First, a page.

Means of Movement and DispersalTop of page
Seedborne AspectsTop of page
Plant TradeTop of page
|Plant parts liable to carry the pest in trade/transport||Pest stages||Borne internally||Borne externally||Visibility of pest or symptoms|
|Leaves||fruiting bodies||Yes||Yes||Pest or symptoms usually invisible|
|Seedlings/Micropropagated plants||fruiting bodies; spores||Yes||Yes||Pest or symptoms usually invisible|
|True seeds (inc. grain)||spores||Yes||Pest or symptoms not visible to the naked eye but usually visible under light microscope|
Impact SummaryTop of page
|Fisheries / aquaculture||None|
|Fisheries / aquaculture||None|
ImpactTop of page
Economic ImpactTop of page
Environmental ImpactTop of page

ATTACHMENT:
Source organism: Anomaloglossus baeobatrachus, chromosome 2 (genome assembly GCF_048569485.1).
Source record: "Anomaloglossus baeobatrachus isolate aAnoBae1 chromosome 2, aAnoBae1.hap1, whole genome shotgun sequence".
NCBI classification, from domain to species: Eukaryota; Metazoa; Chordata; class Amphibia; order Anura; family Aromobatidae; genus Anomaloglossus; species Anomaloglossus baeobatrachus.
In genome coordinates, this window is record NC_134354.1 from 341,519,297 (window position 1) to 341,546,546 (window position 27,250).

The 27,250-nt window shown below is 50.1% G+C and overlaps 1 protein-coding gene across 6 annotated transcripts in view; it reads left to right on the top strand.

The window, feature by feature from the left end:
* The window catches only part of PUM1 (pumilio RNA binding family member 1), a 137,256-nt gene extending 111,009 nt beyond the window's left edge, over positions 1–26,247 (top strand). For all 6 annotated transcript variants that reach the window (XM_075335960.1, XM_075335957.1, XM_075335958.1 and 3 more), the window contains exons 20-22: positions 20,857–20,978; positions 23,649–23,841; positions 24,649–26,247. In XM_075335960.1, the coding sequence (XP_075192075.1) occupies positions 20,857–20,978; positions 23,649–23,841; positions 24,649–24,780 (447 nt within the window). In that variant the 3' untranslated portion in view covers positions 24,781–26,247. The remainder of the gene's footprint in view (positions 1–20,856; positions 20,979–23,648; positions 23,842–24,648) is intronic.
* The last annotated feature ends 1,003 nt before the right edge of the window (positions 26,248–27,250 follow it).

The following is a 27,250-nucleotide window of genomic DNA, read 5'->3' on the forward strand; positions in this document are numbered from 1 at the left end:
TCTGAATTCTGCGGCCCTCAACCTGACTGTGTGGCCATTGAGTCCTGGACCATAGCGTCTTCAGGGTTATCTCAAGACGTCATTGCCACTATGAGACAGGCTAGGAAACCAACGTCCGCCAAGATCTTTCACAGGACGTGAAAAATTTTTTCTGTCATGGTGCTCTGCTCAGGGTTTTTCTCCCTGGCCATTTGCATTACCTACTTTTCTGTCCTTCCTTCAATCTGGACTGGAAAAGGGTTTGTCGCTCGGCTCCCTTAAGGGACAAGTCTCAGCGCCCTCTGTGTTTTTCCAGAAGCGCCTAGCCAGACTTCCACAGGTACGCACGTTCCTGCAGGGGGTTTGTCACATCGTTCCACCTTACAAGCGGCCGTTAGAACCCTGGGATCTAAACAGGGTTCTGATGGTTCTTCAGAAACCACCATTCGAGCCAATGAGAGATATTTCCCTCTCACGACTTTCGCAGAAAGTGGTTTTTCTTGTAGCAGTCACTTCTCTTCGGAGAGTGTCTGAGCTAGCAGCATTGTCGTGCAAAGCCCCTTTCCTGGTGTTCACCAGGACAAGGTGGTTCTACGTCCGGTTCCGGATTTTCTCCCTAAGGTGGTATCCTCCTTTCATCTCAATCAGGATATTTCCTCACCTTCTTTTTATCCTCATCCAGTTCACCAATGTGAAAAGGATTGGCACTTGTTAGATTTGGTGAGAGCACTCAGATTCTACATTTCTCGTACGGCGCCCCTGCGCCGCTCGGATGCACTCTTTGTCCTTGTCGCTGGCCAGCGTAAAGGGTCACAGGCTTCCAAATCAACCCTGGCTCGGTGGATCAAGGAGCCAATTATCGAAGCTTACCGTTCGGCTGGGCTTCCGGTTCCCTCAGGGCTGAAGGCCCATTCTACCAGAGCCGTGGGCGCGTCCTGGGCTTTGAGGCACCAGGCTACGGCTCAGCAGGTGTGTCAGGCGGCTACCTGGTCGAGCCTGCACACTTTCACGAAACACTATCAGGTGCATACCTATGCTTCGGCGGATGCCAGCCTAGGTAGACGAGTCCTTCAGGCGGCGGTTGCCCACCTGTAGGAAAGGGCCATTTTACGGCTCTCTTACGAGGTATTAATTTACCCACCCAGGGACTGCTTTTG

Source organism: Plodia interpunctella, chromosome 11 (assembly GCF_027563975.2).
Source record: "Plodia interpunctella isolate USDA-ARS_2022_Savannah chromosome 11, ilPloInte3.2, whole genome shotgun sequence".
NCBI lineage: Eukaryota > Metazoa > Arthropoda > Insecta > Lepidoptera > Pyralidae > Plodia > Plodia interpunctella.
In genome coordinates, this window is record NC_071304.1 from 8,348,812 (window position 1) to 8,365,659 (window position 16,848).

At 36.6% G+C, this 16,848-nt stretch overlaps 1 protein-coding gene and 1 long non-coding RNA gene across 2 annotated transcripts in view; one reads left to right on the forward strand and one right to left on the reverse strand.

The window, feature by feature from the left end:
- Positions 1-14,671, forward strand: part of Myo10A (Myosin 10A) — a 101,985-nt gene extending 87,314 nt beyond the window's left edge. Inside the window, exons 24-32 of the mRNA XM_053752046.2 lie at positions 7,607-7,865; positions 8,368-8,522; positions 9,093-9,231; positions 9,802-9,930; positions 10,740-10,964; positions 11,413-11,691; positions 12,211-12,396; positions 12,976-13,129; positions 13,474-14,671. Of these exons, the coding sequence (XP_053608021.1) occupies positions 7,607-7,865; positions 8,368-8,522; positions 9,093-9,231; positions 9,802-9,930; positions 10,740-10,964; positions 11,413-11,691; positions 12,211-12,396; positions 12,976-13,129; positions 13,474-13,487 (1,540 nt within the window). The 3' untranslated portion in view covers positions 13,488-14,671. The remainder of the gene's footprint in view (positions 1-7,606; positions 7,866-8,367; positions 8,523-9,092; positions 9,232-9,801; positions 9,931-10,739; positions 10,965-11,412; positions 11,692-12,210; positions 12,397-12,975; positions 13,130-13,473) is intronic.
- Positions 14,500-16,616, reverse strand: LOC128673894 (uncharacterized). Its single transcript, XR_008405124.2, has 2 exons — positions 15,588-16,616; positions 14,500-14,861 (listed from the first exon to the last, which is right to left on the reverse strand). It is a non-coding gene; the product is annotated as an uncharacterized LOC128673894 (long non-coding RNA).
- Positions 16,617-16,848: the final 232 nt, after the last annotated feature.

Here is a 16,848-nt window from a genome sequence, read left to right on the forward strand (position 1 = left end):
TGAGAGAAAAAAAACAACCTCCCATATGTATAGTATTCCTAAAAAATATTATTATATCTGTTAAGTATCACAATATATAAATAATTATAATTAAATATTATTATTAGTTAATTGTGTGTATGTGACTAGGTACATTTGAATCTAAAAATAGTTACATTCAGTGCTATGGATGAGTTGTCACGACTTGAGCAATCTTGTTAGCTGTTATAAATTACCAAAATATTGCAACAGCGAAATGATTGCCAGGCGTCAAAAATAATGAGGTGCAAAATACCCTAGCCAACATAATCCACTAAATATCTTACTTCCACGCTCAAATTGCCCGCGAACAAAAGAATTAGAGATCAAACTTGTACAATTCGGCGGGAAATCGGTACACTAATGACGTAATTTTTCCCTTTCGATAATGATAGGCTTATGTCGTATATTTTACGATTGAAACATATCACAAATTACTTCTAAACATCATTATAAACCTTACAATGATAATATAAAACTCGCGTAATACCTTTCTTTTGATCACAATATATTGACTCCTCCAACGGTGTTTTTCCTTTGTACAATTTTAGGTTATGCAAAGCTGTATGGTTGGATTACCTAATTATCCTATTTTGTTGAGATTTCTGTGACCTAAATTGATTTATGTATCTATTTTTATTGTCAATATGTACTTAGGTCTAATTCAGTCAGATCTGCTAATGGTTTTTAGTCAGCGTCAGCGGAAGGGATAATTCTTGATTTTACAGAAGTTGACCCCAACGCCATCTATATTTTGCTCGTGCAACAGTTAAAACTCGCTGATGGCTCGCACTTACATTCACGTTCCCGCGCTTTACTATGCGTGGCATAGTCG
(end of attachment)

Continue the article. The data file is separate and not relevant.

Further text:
DiagnosisTop of page
Detection and InspectionTop of page
Similarities to Other Species/ConditionsTop of page
Prevention and ControlTop of page
Due to the variable regulations around (de)registration of pesticides, your national list of registered pesticides or relevant authority should be consulted to determine which products are legally allowed for use in your country when considering chemical control. Pesticides should always be used in a lawful manner, consistent with the product's label.Introduction
The same conditions that make nursery production of seedlings successful - high densities, favourable temperatures and moisture, and intensive crop management techniques - are also ideal for the Keithia leaf blight fungus. Healthy trees result when pest management is integrated with other aspects of nursery culture throughout the crop cycle.